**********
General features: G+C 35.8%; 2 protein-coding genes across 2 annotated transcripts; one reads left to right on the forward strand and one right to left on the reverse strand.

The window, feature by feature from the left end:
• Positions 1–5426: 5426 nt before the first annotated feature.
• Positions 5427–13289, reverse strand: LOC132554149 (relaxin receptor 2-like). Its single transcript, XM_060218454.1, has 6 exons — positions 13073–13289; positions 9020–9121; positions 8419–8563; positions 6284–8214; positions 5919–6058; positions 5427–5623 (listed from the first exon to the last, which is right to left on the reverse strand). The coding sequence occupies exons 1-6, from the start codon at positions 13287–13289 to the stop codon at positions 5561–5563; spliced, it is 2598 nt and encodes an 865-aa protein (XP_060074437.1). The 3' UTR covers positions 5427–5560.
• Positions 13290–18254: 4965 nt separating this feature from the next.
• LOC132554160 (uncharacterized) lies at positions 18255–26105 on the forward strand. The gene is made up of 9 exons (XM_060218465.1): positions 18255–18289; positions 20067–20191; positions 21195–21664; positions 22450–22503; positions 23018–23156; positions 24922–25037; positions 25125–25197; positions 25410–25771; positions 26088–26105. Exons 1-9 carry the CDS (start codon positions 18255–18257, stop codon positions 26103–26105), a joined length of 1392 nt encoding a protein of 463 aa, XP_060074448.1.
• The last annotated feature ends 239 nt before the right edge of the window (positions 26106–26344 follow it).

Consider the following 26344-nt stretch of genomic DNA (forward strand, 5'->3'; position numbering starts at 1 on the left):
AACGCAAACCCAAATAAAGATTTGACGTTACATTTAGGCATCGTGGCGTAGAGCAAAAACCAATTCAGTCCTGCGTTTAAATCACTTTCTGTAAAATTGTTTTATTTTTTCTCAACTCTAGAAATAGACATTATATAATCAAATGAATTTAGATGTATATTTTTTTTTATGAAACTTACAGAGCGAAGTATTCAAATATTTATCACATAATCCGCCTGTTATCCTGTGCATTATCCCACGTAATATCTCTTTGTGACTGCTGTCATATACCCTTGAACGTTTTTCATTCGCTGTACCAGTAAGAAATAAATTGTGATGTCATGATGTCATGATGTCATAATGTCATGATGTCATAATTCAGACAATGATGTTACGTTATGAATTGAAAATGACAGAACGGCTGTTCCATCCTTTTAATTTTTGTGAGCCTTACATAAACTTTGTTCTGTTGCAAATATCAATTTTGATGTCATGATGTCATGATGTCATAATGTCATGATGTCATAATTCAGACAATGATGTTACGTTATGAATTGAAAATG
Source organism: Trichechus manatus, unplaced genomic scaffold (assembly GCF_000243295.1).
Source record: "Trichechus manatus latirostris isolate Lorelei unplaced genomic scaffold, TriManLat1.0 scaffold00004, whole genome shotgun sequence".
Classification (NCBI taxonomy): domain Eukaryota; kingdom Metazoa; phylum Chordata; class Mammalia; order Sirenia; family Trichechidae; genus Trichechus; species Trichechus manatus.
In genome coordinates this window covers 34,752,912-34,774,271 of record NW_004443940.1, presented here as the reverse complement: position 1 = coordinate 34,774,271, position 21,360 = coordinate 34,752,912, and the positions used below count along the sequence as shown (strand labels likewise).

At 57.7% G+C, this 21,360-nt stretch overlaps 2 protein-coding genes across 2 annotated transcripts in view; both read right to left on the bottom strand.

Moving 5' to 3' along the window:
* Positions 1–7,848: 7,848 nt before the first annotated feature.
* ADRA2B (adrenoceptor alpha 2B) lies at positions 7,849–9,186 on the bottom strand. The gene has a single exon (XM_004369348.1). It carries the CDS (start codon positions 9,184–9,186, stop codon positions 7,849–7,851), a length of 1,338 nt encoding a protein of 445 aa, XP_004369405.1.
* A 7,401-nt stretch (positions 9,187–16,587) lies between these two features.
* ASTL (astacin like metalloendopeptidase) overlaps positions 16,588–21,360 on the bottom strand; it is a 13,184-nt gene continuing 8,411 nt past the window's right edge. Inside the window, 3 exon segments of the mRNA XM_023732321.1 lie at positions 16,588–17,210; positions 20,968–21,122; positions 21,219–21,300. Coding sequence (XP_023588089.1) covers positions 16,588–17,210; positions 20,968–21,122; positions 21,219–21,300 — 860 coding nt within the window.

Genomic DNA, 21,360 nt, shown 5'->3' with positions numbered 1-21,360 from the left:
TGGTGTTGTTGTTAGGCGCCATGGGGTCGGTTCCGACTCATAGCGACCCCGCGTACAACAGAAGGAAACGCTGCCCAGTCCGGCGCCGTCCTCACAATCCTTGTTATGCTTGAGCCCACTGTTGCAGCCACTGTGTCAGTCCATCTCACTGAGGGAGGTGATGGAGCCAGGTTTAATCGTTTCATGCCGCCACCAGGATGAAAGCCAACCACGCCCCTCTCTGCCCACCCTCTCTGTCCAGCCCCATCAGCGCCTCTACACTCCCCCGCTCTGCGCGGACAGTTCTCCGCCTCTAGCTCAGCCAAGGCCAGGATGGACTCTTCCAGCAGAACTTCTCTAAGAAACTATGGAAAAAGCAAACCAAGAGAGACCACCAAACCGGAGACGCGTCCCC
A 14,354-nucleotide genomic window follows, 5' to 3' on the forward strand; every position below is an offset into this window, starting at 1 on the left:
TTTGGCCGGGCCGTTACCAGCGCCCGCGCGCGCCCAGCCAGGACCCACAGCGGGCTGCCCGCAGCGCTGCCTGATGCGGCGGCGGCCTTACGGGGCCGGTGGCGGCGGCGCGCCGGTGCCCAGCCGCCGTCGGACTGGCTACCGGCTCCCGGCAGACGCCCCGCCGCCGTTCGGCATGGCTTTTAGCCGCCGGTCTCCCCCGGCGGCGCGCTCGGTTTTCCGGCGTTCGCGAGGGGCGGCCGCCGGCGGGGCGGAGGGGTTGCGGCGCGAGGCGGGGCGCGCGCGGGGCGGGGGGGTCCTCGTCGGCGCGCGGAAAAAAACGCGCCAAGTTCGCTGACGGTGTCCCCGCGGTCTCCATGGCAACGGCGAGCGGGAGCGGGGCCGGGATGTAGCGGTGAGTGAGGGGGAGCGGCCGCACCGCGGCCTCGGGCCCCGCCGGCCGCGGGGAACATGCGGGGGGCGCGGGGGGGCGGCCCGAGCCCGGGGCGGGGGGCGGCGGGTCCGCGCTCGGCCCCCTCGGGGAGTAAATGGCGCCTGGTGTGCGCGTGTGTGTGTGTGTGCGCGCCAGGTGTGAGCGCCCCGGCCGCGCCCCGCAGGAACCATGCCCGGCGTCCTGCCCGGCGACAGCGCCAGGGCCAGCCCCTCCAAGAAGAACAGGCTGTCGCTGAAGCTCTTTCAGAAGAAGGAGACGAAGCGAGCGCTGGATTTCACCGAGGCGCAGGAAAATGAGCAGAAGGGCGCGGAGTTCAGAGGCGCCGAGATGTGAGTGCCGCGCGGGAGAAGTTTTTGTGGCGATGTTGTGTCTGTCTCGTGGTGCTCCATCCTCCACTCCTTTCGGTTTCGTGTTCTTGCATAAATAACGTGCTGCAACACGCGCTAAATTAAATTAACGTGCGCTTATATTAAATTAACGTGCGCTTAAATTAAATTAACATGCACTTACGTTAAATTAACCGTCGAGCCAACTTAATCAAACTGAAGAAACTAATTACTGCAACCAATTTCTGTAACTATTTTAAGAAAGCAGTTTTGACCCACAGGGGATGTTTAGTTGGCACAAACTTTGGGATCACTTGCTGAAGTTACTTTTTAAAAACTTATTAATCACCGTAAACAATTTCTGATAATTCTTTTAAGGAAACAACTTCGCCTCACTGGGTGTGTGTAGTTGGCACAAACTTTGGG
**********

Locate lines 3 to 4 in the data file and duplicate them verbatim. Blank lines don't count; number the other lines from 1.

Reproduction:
• Positions 1–5426: 5426 nt before the first annotated feature.
• Positions 5427–13289, reverse strand: LOC132554149 (relaxin receptor 2-like). Its single transcript, XM_060218454.1, has 6 exons — positions 13073–13289; positions 9020–9121; positions 8419–8563; positions 6284–8214; positions 5919–6058; positions 5427–5623 (listed from the first exon to the last, which is right to left on the reverse strand). The coding sequence occupies exons 1-6, from the start codon at positions 13287–13289 to the stop codon at positions 5561–5563; spliced, it is 2598 nt and encodes an 865-aa protein (XP_060074437.1). The 3' UTR covers positions 5427–5560.